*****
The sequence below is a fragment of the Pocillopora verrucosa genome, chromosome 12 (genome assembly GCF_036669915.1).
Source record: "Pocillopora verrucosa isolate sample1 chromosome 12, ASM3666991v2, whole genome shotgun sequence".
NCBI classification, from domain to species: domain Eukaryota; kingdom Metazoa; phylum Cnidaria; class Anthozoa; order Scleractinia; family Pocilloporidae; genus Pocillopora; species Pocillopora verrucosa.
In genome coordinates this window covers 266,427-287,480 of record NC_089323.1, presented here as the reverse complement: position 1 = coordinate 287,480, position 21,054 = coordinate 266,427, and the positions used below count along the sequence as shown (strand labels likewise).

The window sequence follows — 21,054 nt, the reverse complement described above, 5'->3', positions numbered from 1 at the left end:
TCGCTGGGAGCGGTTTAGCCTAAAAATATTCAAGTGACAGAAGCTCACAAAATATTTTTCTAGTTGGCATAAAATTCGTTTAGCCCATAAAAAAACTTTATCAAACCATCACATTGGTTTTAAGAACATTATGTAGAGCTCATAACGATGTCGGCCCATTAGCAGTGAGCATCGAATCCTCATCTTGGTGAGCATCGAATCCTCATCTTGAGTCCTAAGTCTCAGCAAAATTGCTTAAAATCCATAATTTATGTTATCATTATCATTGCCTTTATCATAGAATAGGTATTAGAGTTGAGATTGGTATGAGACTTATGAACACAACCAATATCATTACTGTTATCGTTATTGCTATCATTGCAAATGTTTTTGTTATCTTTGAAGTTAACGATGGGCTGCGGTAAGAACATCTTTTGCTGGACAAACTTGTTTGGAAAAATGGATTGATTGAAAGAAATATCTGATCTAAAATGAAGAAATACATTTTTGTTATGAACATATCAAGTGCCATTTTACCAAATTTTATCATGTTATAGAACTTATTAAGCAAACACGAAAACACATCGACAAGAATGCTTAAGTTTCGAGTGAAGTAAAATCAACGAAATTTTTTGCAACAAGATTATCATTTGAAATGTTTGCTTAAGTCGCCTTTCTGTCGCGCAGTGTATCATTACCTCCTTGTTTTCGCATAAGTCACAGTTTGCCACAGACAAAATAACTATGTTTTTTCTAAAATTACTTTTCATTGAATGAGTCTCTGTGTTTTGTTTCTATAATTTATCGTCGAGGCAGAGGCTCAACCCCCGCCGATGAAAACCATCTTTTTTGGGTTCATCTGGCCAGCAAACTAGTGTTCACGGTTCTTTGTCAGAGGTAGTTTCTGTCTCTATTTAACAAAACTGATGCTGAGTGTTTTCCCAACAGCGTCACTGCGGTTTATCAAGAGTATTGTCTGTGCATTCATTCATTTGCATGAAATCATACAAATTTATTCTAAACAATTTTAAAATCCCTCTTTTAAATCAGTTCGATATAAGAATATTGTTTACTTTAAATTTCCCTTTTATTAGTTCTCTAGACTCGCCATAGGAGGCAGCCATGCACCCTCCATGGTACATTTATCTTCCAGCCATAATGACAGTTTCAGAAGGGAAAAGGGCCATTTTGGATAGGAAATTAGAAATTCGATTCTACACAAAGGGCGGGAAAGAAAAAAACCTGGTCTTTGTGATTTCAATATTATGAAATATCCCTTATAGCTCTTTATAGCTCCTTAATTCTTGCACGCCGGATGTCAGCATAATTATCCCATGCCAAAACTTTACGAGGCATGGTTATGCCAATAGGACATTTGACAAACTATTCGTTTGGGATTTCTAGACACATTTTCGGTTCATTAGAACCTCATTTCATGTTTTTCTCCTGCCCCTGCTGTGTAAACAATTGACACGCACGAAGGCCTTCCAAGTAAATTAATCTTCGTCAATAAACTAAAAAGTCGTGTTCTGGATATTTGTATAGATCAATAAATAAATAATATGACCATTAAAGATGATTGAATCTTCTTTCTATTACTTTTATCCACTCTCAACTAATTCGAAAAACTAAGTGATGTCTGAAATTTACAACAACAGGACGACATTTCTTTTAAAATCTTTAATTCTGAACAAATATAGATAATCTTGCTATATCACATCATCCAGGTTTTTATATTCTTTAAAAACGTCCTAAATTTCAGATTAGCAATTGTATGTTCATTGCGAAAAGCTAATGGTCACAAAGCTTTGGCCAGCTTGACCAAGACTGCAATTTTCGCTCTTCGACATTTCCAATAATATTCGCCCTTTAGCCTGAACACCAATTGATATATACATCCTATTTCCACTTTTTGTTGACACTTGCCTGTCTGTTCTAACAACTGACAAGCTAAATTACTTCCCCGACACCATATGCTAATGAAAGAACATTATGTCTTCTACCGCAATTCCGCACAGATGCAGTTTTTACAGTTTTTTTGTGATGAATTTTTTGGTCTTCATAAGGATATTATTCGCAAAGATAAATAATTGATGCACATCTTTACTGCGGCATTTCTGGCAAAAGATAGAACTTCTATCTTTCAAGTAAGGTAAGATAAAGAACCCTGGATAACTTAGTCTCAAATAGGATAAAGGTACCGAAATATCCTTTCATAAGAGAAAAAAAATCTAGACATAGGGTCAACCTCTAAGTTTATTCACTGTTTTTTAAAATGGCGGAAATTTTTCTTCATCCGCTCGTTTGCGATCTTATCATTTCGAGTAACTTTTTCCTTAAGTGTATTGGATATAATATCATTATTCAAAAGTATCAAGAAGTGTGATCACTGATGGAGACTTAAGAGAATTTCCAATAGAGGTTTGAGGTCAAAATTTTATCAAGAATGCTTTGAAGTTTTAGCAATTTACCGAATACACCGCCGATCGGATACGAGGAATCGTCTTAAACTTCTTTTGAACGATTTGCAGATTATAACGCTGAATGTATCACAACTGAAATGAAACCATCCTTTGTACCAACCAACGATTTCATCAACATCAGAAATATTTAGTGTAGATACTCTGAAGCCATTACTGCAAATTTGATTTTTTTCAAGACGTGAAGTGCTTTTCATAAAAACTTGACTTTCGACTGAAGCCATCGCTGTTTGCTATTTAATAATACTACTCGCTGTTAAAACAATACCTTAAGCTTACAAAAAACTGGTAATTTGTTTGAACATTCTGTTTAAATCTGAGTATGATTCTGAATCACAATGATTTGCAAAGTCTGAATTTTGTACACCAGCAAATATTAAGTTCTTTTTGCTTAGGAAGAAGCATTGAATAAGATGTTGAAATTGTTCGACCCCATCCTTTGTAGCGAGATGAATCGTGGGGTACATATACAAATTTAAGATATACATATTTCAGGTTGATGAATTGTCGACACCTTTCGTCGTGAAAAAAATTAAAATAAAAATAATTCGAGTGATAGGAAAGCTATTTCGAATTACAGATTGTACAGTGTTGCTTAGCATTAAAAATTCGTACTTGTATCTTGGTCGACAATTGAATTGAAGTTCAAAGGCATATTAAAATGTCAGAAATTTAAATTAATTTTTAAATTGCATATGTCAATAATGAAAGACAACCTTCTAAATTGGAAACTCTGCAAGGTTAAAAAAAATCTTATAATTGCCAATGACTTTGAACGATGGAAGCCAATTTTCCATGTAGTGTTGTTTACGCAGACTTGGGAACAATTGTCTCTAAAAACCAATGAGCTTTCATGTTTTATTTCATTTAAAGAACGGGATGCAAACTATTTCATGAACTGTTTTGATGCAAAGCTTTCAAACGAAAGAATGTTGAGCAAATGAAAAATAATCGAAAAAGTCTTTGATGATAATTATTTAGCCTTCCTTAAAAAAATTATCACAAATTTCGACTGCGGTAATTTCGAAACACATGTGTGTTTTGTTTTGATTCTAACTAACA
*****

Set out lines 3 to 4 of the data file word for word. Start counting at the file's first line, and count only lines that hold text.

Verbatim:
NCBI classification, from domain to species: domain Eukaryota; kingdom Metazoa; phylum Cnidaria; class Anthozoa; order Scleractinia; family Pocilloporidae; genus Pocillopora; species Pocillopora verrucosa.
In genome coordinates this window covers 266,427-287,480 of record NC_089323.1, presented here as the reverse complement: position 1 = coordinate 287,480, position 21,054 = coordinate 266,427, and the positions used below count along the sequence as shown (strand labels likewise).